Speaking at Aipac, the US president says force is an option but urges patience on sanctions.
Obama attacks 'loose talk' of Iran war
WASHINGTON // Barack Obama delivered his most explicit threat yet that the United States would use force to prevent Iran from obtaining nuclear weapons.
But the US president also said international sanctions should be given more time, and blamed "too much loose talk of war" for helping Tehran and driving up the price of oil.
Mr Obama told delegates from the most influential pro-Israel advocacy group in America that Israelhad a "sovereign right" to make its own security decisions.
"Iran's leaders should know that I do not have a policy of containment; I have a policy to prevent Iran from obtaining a nuclear weapon. And as I've made clear time and again during the course of my presidency, I will not hesitate to use force when it is necessary to defend the United States and its interests," he said.
Mr Obama was speaking at the opening session of the annual policy conference of the American Israel Public Affairs Committee (Aipac). His remarks come at the beginning of a crucial series of meetings this week between US and Israeli leaders in Washington and amid a growing clamour from Israel for a stronger US position on Iran's nuclear programme.
The focus on Iran means that for the first time in years the Palestinian issue is not the top priority in US-Israel talks. Some analysts even wonder if the peace process will be discussed at all today when Mr Obama meets Benjamin Netanyahu, the Israeli prime minister.
Mr Obama did tell Aipac delegates that the pursuit of peace remained "more important, not less" in view of the Arab Spring.
"I believe that peace is profoundly in Israel's security interest. The reality that Israel faces - from shifting demographics, to emerging technologies, to an extremely difficult international environment - demands a resolution of this issue."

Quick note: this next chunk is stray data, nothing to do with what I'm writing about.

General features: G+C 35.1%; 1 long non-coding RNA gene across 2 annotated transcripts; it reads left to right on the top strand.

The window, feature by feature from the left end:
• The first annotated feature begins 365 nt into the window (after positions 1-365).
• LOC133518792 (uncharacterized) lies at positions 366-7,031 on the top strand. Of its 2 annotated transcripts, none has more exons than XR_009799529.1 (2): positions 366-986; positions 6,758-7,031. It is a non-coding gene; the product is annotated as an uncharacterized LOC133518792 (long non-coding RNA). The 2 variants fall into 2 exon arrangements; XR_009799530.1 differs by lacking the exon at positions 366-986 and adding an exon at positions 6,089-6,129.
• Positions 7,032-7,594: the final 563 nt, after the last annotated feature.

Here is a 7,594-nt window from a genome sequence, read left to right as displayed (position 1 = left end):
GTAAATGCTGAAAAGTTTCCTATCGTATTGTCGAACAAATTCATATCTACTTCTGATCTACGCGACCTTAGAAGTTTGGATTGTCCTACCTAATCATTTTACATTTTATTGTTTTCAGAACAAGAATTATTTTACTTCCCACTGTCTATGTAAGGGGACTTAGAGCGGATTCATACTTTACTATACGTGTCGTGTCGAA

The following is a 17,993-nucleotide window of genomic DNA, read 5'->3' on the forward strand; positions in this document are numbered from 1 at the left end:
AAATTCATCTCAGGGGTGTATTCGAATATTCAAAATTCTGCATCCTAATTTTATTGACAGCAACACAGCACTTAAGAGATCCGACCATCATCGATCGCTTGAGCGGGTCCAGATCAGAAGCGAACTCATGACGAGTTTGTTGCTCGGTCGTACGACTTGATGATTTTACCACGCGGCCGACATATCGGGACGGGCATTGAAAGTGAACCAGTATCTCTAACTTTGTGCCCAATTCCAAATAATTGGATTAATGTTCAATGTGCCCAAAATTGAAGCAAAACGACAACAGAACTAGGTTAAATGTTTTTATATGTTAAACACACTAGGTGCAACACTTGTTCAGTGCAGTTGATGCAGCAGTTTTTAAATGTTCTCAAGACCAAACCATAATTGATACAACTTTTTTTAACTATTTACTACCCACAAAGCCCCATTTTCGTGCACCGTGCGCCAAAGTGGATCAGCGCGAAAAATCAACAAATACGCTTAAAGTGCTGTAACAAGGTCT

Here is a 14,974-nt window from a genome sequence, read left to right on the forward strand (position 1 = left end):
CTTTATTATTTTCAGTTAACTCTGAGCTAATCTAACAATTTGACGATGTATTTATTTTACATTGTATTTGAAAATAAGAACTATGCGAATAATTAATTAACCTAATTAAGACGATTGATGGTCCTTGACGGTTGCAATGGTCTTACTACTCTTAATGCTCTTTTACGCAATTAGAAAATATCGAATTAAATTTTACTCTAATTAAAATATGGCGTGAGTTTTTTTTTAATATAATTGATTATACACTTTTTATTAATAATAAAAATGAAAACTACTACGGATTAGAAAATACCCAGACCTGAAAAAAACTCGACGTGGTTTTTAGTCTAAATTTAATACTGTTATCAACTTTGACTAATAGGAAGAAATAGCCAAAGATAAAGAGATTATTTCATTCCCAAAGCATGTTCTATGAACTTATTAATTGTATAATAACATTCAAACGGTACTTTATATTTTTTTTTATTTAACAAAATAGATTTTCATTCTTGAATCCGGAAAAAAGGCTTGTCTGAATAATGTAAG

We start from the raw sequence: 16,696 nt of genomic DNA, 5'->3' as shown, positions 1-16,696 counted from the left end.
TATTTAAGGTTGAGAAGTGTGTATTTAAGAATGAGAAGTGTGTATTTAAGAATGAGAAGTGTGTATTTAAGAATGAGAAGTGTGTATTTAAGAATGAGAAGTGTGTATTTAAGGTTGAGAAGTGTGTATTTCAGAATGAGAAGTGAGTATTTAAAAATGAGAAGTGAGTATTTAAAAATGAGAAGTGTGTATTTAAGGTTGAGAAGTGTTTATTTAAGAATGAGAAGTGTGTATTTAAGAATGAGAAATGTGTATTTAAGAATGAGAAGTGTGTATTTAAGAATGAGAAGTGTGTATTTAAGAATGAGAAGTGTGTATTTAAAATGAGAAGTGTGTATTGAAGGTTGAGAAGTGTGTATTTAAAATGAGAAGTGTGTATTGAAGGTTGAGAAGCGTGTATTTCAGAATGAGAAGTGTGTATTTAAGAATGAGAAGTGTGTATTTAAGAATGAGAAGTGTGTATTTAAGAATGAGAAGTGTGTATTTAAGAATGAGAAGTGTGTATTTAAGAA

But the bulk of his speech was spent reassuring his audience that the US "will insist upon Israel's security and legitimacy" and that a nuclear-armed Iran is not only "completely counter" to Israel's security interests, "it is also counter to the national security interests of the United States".
"I have said that when it comes to preventing Iran from obtaining a nuclear weapon, I will take no options off the table, and I mean what I say. That includes all elements of American power. A political effort aimed at isolating Iran; a diplomatic effort to sustain our coalition and ensure that the Iranian programme is monitored; an economic effort that imposes crippling sanctions; and, yes, a military effort to be prepared for any contingency."
Mr Obama, however, will also urge Israel to cool talk of a military strike on Iran when he meets Mr Netanyahu today. In his speech to Aipac he said the US would use force only "when the time and circumstances demand it".
The US and Israel openly differ on the urgency with which to attempt any violent disabling of Iran's nuclear programme. Israeli leaders have said time is running out to stop Iran from acquiring nuclear weapons, but the US wants to give international sanctions more time.